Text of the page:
Action needed now to tackle 'worrying' rates of child poverty
13 Jul 2022
Research revealing that levels of child poverty remain disturbingly high in Scotland has prompted renewed calls for action.
The End Child Poverty coalition, of which Children in Scotland is a member, released the new research yesterday (Tuesday 12 July). It identifies high levels of poverty across Scotland and the rest of the UK, despite mitigations put in place in response to the Covid-19 pandemic.
Campaigners say the data strengthens the case for additional investment in the new Scottish Child Payment to support families through the cost-of-living crisis and drive down poverty rates across the country.
The research, which covers the period of 2020-21, shows child poverty rates ranged from one in eight children in East Dunbartonshire at its lowest, to one in three in Glasgow at its highest.
Under the Child Poverty (Scotland) Act 2017, the Scottish Government have set out targets to ensure less than 18% of children are living in poverty by 2023/24 and 10% by 2030.
Amy Woodhouse, Head of Policy, Projects and Participations at Children in Scotland said:
“Child poverty rates across Scotland are still worryingly high and are likely only to get worse as we continue to see the impact of the cost-of-living crisis. There can be no doubt we need more, and urgent, action if we are to reduce the number of children living in poverty across the country.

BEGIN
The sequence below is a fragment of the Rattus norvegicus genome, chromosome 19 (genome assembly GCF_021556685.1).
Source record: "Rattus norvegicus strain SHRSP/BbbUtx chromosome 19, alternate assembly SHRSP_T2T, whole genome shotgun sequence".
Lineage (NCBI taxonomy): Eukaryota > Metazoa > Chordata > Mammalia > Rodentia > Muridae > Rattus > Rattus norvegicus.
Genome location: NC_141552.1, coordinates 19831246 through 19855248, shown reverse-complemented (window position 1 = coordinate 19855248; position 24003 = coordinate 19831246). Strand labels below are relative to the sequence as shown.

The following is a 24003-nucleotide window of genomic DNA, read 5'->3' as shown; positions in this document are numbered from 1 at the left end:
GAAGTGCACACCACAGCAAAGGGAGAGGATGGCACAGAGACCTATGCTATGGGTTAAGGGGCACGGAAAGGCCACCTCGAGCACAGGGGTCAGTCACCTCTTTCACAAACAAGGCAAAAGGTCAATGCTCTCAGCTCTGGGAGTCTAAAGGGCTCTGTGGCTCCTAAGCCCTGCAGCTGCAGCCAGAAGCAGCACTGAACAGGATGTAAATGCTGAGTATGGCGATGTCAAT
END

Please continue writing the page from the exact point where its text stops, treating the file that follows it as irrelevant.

“We know from our work across the sector and as part of the End Child Poverty coalition, the difference investment of time, money and resources can make to low and no income families. Ultimately, we need to increase money in the pocket if we have any chance of meeting the child poverty targets that have been set."
In order to ensure continued progress towards these targets, councils and local health boards are required to publish annual local child poverty action reports, setting out action being taken at local level to tackle child poverty.
The End Child Poverty coalition members are urging the newly elected councillors across Scotland to use local powers, including over economic development, housing and financial support, to maximise family income and reduce the costs parents face.
The group has also reiterated their call for the bridging payments being made in October and December to families with school-aged children on the lowest incomes to be increased.
The research, conducted by Dr Juliet Stone at the Centre for Research in Social Policy at Loughborough University, was published by the End Child Poverty coalition on Tuesday 12 July.
Children in Scotland’s Manifesto for 2021-26 calls for action to to tackle poverty and inequality, including bolstering the support for low-income families. Click here to read the manifesto in full